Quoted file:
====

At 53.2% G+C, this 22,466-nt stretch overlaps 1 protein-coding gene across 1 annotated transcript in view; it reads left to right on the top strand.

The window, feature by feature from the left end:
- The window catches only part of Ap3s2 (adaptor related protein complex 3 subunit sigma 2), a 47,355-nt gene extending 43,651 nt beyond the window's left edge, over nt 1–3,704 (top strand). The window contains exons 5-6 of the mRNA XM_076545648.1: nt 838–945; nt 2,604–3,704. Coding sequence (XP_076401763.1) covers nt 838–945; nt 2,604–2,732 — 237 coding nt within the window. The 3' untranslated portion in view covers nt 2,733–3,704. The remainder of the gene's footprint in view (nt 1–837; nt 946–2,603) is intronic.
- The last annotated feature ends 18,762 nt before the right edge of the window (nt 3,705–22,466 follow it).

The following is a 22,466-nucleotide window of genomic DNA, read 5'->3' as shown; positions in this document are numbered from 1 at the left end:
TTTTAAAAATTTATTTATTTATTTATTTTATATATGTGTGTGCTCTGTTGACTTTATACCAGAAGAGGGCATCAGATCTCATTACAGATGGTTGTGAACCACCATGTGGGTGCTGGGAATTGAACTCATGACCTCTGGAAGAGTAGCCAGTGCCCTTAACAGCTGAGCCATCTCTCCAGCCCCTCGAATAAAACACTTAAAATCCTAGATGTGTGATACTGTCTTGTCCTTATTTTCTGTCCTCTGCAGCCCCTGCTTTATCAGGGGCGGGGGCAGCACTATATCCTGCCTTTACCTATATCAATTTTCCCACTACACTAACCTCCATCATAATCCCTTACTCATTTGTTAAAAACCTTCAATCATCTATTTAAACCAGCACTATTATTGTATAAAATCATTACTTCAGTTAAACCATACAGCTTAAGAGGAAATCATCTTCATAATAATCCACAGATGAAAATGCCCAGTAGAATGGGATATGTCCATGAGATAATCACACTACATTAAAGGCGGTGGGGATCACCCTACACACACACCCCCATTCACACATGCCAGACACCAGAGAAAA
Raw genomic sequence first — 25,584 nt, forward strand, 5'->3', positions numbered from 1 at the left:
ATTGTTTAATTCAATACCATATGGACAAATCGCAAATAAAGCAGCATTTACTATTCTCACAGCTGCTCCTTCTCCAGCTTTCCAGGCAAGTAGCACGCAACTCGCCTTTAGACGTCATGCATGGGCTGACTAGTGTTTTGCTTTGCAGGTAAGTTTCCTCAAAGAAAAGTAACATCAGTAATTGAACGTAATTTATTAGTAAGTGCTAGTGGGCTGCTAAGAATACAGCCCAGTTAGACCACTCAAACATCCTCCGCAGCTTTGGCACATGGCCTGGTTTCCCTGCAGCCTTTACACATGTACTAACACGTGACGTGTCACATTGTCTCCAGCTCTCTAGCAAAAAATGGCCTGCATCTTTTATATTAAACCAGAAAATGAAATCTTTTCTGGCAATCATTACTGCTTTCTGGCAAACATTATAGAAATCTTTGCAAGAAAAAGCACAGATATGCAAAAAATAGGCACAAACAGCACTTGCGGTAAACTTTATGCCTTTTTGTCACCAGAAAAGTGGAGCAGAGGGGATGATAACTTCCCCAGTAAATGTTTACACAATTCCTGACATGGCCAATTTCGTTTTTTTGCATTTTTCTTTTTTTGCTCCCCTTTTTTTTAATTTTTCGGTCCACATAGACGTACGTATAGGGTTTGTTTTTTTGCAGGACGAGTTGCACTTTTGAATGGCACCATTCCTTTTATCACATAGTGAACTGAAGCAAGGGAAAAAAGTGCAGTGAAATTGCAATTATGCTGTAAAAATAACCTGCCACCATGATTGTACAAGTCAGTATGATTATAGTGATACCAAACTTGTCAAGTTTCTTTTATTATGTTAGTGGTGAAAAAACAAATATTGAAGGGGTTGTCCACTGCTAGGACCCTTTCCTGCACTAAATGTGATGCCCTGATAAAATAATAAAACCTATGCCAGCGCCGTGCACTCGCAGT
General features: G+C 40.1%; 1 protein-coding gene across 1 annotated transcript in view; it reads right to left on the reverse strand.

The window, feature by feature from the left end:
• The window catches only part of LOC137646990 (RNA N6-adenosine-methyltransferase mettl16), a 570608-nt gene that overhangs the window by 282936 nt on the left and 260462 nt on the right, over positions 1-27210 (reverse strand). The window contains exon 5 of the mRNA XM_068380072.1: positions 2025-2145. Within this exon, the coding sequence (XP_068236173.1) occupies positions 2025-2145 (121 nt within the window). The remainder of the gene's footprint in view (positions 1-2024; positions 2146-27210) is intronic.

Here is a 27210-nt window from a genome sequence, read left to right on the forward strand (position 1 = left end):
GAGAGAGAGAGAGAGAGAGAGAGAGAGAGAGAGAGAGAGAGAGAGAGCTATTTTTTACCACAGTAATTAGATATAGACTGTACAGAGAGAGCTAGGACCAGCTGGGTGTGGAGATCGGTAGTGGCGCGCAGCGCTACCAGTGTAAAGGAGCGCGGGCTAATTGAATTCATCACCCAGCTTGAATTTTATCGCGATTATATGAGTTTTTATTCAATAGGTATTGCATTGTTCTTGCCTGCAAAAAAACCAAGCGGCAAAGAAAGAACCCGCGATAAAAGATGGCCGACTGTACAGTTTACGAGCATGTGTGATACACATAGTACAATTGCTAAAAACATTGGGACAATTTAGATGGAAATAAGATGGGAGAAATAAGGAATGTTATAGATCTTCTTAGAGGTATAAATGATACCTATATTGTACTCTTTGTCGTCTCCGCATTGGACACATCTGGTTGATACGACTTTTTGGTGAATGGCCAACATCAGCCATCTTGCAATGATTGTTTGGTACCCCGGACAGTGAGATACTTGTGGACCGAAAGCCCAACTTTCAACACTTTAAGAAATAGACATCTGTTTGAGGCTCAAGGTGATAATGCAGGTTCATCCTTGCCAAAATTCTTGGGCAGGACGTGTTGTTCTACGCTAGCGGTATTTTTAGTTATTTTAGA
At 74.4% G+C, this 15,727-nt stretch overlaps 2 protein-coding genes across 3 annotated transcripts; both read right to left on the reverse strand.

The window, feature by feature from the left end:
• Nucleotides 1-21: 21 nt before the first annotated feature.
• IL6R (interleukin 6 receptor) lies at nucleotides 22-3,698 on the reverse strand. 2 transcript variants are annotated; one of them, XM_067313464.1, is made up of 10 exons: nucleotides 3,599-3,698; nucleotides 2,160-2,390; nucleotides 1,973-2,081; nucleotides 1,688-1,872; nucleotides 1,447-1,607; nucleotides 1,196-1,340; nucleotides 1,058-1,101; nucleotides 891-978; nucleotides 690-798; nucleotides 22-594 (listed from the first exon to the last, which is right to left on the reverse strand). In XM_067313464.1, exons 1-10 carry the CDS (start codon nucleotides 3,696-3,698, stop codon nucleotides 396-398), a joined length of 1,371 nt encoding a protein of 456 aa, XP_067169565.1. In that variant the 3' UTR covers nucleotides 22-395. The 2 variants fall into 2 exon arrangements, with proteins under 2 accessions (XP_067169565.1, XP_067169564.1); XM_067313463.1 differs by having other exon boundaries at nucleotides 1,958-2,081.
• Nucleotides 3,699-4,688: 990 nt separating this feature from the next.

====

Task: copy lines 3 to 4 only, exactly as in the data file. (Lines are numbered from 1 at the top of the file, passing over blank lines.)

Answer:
- The window catches only part of Ap3s2 (adaptor related protein complex 3 subunit sigma 2), a 47,355-nt gene extending 43,651 nt beyond the window's left edge, over nt 1–3,704 (top strand). The window contains exons 5-6 of the mRNA XM_076545648.1: nt 838–945; nt 2,604–3,704. Coding sequence (XP_076401763.1) covers nt 838–945; nt 2,604–2,732 — 237 coding nt within the window. The 3' untranslated portion in view covers nt 2,733–3,704. The remainder of the gene's footprint in view (nt 1–837; nt 946–2,603) is intronic.
- The last annotated feature ends 18,762 nt before the right edge of the window (nt 3,705–22,466 follow it).